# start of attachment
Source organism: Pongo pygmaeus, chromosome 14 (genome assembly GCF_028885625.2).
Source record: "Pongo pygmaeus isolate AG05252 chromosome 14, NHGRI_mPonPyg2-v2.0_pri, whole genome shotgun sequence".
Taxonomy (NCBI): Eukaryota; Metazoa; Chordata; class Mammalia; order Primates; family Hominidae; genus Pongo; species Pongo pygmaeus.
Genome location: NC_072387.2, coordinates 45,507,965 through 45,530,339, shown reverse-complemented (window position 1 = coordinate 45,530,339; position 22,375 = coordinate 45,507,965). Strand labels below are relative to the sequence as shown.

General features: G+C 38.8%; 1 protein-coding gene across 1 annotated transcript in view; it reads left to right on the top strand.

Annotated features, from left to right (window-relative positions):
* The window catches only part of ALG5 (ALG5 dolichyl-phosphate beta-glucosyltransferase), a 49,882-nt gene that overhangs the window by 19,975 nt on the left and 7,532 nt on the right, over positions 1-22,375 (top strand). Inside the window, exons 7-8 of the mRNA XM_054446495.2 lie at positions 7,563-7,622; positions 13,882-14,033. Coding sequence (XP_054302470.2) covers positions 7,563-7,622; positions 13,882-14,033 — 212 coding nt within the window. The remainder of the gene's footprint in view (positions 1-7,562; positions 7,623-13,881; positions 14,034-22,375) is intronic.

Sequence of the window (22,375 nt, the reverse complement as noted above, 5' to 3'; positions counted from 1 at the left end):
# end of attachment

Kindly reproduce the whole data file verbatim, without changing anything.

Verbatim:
Source organism: Pongo pygmaeus, chromosome 14 (genome assembly GCF_028885625.2).
Source record: "Pongo pygmaeus isolate AG05252 chromosome 14, NHGRI_mPonPyg2-v2.0_pri, whole genome shotgun sequence".
Taxonomy (NCBI): Eukaryota; Metazoa; Chordata; class Mammalia; order Primates; family Hominidae; genus Pongo; species Pongo pygmaeus.
Genome location: NC_072387.2, coordinates 45,507,965 through 45,530,339, shown reverse-complemented (window position 1 = coordinate 45,530,339; position 22,375 = coordinate 45,507,965). Strand labels below are relative to the sequence as shown.

General features: G+C 38.8%; 1 protein-coding gene across 1 annotated transcript in view; it reads left to right on the top strand.

Annotated features, from left to right (window-relative positions):
* The window catches only part of ALG5 (ALG5 dolichyl-phosphate beta-glucosyltransferase), a 49,882-nt gene that overhangs the window by 19,975 nt on the left and 7,532 nt on the right, over positions 1-22,375 (top strand). Inside the window, exons 7-8 of the mRNA XM_054446495.2 lie at positions 7,563-7,622; positions 13,882-14,033. Coding sequence (XP_054302470.2) covers positions 7,563-7,622; positions 13,882-14,033 — 212 coding nt within the window. The remainder of the gene's footprint in view (positions 1-7,562; positions 7,623-13,881; positions 14,034-22,375) is intronic.

Sequence of the window (22,375 nt, the reverse complement as noted above, 5' to 3'; positions counted from 1 at the left end):